‘Cymatics’ dir. Shahir Daud
In a world with ingenious special effects Shahir Daud directs a music promo where all the experiments are real.
Director: Shahir Daud
DOP: Timur Civan
C8: How did the collaboration with musician Nigel Stanford come about?
SD: I’ve known Nigel for many years, and had worked with him back in New Zealand. We both happened to be living in New York at the same time, so I asked him if he could help out as a sound designer for my short film ‘La Loteria’. After that collaboration, he approached me with a concept he had for a “science driven music video”. Needless to say, I was pretty intrigued by the idea.
C8: After Nigel sent you the song did he leave you to your own devices or did he have input on the creative for the visual?
SD: Here’s the interesting thing, there was no song when we started the production! Nigel and I worked together on the experiments for a few months, figuring out which notes produced the most unique and repeatable patterns in all of our cymatic instruments. Nigel then took that information away and wrote the song, while I storyboarded and figured out how the experiments would fit together.
C8: What was the main inspiration behind ‘Cymatics’?
SD: Nigel has seen a documentary on synesthesia, a disorder where a person’s neurons fire incorrectly causing them to see sounds or smell colors. The documentary got him thinking about the idea of visualizing sound, which lead him to the study of cymatics.
C8: How long did you spend researching and what was the most challenging part of the research process?
SD: We spent about three months researching and building the experiments. Nigel would take the lead on measuring the results and coming up with methodologies for finding the best audio frequencies resulting in clear repeatable cymatic patterns. Some of the experiments required some corresponding visual tricks in order for them to work correctly, like finding the correct frame rate or shutter speed. I would take the lead on researching that side of the camera or edit.
To be honest, the primary challenge with these kinds of experiments is that they require physical space. We’d often be working at Nigel’s apartment and actually built one experiment in his shower (not the smartest place to have a powered speaker). We also needed to run a full spectrum of audio frequencies through most experiments, which is pretty painful to listen to for anyone nearby.
C8: What did you shoot on and what was the reasoning behind this choice?
SD: We shot on the RED and the Phantom camera because we really wanted to capture these experiments in the highest possible resolution so everyone could see all the nuances of the way sound affects different matter. We also finished the video in 4k so people can download it and watch it on their fancy new 4K TV’s.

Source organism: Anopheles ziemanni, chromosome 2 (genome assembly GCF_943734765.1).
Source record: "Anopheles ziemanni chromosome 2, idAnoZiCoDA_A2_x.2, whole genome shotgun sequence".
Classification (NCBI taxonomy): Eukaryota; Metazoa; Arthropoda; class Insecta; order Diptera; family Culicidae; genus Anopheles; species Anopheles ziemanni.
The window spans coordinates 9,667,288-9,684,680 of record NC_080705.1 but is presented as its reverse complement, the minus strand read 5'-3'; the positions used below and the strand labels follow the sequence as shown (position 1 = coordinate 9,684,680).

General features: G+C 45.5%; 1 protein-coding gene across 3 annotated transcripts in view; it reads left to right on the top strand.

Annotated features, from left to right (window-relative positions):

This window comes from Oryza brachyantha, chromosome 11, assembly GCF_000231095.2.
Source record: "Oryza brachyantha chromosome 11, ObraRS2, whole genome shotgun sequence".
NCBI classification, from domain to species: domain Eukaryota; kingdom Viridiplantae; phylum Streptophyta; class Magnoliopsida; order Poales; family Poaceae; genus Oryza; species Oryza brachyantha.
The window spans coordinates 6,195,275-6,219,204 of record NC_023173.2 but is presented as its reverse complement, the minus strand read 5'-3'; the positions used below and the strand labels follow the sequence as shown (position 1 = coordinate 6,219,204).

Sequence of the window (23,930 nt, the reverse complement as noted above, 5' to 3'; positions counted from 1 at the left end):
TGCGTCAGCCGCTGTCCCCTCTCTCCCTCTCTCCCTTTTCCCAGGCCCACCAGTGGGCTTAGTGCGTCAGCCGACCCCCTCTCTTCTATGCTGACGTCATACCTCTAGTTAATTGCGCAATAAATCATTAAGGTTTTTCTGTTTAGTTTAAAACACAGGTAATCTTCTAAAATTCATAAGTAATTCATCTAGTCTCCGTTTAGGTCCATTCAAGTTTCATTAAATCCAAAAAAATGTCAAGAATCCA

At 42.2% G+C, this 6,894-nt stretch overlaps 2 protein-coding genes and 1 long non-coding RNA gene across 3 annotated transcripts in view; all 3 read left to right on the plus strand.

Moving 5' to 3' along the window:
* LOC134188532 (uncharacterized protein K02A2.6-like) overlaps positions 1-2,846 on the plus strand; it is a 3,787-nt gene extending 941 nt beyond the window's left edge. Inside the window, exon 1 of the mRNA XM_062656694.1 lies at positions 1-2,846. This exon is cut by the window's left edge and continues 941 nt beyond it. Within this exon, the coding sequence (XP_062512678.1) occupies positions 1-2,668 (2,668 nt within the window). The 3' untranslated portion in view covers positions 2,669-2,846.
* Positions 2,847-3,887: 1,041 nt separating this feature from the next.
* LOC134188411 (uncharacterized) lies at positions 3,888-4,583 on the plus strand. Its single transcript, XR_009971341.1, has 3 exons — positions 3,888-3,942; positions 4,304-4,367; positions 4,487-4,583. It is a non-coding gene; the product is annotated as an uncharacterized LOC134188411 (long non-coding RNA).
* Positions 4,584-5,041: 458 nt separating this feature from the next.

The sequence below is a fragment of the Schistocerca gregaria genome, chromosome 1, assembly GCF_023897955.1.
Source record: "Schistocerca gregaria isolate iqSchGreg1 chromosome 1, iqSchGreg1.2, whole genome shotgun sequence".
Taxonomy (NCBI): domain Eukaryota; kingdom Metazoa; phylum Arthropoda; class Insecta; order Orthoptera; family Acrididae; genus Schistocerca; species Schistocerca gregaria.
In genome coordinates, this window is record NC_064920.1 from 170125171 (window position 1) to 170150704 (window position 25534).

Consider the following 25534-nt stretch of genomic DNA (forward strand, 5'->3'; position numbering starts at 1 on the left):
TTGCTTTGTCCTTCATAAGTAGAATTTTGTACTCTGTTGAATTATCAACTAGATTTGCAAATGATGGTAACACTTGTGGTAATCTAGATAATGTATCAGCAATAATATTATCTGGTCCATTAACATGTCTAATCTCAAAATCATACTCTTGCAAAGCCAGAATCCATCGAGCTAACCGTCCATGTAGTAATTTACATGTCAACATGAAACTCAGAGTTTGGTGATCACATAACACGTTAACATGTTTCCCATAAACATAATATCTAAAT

C8: What was the most difficult experiment to capture on film and why?
SD: Definitely the Tesla coil because we didn’t have a chance to test it out. We contacted Tesla engineer Jay Howson, but because of scheduling we received the coil on the first day of the shoot, which meant we had no time to experiment with it.
Each experiment had some degree of difficulty though; we blew fuses on the caladni plate, miscalculated a frequency on the speaker dish, spilled ferro fluid everywhere and blew a hole in our plasma ball.
C8: If you had the opportunity to what would you do differently second time around?
SD: There’s not a lot I’d do differently except for spend more time planning. Though, having a deadline is probably one of the strongest motivators you can have to getting something finished.
C8: What part of the video are you most proud of?
SD: I’m most proud of the fact that the experiments are real and Nigel composed the music based on the experiments.
It’s such an amazing track, and to think it was written specifically for those scientific experiments blows my mind.
C8: You’re able to create a narrative arc out of scientific experiments. Do you think narratives are integral to all filmmaking particularly music videos?
SD: I think some form of storytelling is important to music videos. It doesn’t necessarily have to be a full arc or detailed story, but every music video should have a sense of escalation and move from one point to another.
C8: The film required a lot of technical expertise on your part. Do you think that emerging directors need to have a good grasp of the technical aspects of filmmaking?
SD: It’s important for me to know how every part of the filmmaking process works, but that can sometimes be a hindrance, because I start thinking about the limitations of every element, whereas someone who doesn’t know how a camera or editing works might only be thinking about the possibilities.
C8: What advice would you give to emerging music video directors?
SD: I think I’m still in that category, so my advice to myself would be… Stop pretending that browsing reddit is “research” you lazy twat.